Geosmin and MIB and Resulting Taste and Odor in Drinking Water
|Date:||August 16, 2016|
Committed to providing their customers quality drinking water, utilities across the country perform thorough chemical and biological testing to ensure that their product meets primary drinking water standards established by applicable regulatory agencies. Secondary standards relating to the aesthetic quality of drinking water are not mandated, but are often a source of consumer complaints when they are exceeded. In several instances, complaints regarding the taste and odor of a water, a secondary standard, have been related to two compounds, Geosmin and MIB. Consumer complaints regarding a musty and earthy odor have been attributed to these two compounds and continue to be an area of study in regard to their formation, measurement, and removal to improve aesthetic drinking water quality.
Geosmin, chemically known as 1,2,7,7-tetramethyl-2-norborneol, is an organic compound that is responsible for the earthy smell often associated with fresh-turned dirt. The name, Geosmin, directly translates to “earthy smell” from its origin over 100 years ago. MIB, or 2-methylisoborneol, has also been associated with musty taste and odor concerns in drinking waters. Both Geosmin and MIB are low molecular weight volatile tertiary alcohols. In water sources, these compounds are produced by some species of cyanobacteria (blue green algae) and actinobacteria (a group of gram positive bacteria). The presence of these bacteria are required for the formation of the compounds, however, production of the compounds are not always evident when these bacteria are present. MIB is produced during the life cycle of these bacteria and Geosmin is commonly trapped in the cell bodies and released in high concentrations when these bacteria die. As a result, taste and odor can be directly related to summer algae blooms in some water systems. There are other known sources of these taste and odor compounds that can be attributed to the decay of timber, leaves, and other naturally-occurring organic matter commonly found in surface waters.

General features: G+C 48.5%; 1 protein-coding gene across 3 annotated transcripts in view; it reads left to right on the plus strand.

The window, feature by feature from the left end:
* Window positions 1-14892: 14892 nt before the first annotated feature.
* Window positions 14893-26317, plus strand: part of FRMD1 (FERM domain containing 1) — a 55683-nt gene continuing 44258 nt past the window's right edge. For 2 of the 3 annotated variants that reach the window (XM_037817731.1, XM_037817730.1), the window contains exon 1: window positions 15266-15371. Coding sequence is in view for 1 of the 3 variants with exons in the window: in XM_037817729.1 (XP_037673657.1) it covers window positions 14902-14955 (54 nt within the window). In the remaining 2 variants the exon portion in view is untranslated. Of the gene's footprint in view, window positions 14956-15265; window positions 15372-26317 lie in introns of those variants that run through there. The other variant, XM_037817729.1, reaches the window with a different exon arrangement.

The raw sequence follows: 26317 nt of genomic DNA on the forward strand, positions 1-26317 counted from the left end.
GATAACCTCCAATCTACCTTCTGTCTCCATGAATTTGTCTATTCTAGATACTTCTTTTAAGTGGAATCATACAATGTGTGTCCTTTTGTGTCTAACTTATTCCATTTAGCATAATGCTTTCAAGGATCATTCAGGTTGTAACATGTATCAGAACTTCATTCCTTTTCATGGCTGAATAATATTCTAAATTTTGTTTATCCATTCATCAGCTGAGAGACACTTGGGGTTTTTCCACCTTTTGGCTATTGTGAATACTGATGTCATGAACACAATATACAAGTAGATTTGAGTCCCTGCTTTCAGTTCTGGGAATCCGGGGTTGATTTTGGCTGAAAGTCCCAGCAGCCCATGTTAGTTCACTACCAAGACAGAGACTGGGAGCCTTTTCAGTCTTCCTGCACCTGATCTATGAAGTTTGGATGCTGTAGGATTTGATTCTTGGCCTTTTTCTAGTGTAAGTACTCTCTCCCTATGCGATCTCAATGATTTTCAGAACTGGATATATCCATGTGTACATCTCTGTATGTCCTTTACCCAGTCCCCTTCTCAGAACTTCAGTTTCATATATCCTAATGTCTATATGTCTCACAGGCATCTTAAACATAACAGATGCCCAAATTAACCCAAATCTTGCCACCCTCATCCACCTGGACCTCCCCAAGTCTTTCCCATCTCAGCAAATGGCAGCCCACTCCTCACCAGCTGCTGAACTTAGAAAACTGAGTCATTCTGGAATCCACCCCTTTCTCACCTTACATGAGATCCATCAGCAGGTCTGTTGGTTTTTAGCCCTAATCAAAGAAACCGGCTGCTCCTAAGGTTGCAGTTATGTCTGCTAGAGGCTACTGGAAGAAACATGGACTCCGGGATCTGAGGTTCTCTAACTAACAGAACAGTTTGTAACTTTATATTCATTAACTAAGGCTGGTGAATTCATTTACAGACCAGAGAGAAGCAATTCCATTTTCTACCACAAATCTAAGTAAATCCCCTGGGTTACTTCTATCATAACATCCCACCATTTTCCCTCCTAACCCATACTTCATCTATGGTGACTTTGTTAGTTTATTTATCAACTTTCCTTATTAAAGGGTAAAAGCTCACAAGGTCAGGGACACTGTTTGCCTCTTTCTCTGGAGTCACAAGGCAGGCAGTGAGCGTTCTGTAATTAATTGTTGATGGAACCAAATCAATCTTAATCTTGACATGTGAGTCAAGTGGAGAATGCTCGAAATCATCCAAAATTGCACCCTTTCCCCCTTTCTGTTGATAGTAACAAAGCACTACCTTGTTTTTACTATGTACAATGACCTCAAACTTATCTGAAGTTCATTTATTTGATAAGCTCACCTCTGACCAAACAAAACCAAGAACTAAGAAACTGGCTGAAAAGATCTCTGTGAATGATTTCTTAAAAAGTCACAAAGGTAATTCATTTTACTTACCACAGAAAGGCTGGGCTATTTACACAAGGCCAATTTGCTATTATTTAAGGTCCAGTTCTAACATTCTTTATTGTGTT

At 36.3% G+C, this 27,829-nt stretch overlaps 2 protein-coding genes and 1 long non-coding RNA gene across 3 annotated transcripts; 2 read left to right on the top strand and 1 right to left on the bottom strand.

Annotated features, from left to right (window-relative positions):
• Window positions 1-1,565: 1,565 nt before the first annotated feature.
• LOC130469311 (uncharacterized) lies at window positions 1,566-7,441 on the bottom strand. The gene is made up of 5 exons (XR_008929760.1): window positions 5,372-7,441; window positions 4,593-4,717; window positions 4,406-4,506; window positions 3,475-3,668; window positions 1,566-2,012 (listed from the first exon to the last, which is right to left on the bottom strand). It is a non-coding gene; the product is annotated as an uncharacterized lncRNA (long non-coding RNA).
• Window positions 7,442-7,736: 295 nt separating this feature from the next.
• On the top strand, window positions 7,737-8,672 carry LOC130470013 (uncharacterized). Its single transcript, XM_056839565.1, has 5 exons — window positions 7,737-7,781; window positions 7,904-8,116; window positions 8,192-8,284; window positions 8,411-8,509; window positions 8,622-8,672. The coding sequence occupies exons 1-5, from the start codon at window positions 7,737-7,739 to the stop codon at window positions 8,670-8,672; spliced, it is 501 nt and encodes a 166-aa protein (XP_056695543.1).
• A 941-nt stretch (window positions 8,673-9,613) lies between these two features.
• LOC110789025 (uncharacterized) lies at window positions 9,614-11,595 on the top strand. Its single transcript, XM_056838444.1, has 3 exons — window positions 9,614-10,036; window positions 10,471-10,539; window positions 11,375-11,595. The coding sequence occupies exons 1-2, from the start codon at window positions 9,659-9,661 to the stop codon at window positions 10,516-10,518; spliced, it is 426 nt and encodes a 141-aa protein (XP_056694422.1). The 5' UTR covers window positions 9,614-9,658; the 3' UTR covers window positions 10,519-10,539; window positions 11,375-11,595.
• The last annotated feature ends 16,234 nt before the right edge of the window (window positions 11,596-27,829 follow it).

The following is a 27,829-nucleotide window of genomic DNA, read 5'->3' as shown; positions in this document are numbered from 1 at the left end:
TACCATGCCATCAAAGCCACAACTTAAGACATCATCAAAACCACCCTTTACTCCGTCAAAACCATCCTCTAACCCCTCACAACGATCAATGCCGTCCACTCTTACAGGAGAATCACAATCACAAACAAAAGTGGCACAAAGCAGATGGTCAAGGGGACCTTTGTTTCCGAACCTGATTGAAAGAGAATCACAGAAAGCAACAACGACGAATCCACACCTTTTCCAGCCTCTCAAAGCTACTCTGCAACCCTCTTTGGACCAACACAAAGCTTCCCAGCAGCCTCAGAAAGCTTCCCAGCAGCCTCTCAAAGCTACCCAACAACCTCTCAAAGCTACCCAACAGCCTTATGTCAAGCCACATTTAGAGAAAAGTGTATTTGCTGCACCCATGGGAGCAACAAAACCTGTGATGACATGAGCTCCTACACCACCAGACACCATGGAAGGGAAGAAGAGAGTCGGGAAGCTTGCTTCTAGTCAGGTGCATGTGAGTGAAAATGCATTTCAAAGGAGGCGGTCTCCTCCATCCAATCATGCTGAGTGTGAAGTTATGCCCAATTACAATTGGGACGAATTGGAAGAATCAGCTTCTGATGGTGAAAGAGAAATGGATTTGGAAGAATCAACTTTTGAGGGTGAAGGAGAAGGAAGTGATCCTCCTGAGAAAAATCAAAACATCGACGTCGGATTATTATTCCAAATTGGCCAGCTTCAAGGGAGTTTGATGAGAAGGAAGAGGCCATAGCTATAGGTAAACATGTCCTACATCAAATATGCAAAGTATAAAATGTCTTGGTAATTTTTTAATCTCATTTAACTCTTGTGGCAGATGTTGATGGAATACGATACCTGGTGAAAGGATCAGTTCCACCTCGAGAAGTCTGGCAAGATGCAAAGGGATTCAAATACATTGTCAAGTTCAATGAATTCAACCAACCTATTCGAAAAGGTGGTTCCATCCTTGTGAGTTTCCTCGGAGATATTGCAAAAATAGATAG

Both Geosmin and MIB have extremely low odor thresholds to humans. It is not uncommon for the average person to detect the presence of theses compounds in the 10 to 30 part per trillion (ng/L) concentration range. Often during the summer months, water systems that depend upon surface water sources will experience complaints from consumers regarding taste and odor which can directly be attributed to Geosmin and MIB.
The presence of these two compounds in drinking water is an increasing concern. Quite simply put, consumers do not want their water smelling and tasting like dirt. This gives the impression that the water is not clean and, therefore, unsafe to drink. The matter is further complicated because these compounds are difficult to remove and continue to pose a problem at extremely low concentrations. To better understand this issue, two areas of study are actively underway as to the exact mechanisms of the chemical formation and how they can be cost-effectively removed from finished drinking water sources.
Recent studies conducted by Brown University chemists have discovered the protein responsible for the formation of Geosmin (1). The researcher found the gene responsible for Geosmin formation in streptomyces coelicolor, a strain of plant-munching bacteria found in soil. Understanding the mechanism as to how these odor chemicals are formed may lead to corrective measures to reduce or remediate occurrences. Since these mechanisms are poorly understood, studies continue to identify other water quality parameters such as dissolved oxygen, total organic carbon, temperature, and various nutrients to identify correlations between these parameters and increased concentrations of taste and odor-related chemicals. It is already well documented that increased nutrient concentrations (phosphorus and nitrogen) contribute to the formation of algae blooms in the warmer months.
When present in water at objectionable levels, engineering controls must be used to reduce or eliminate the concentration of Geosmin and MIB present in finished water. Adsorption onto activated carbon is one effective way of reducing Geosmin and MIB concentrations. This treatment technology is also effective at eliminating other undesirable chemicals from finished waters such as trihalomethanes, various other unwanted organic compounds, and a general reduction in Total Organic Carbon (TOC). Different treatment efficiencies will be observed from various water systems and effective removal is highly dependent upon contact time and other water quality parameters.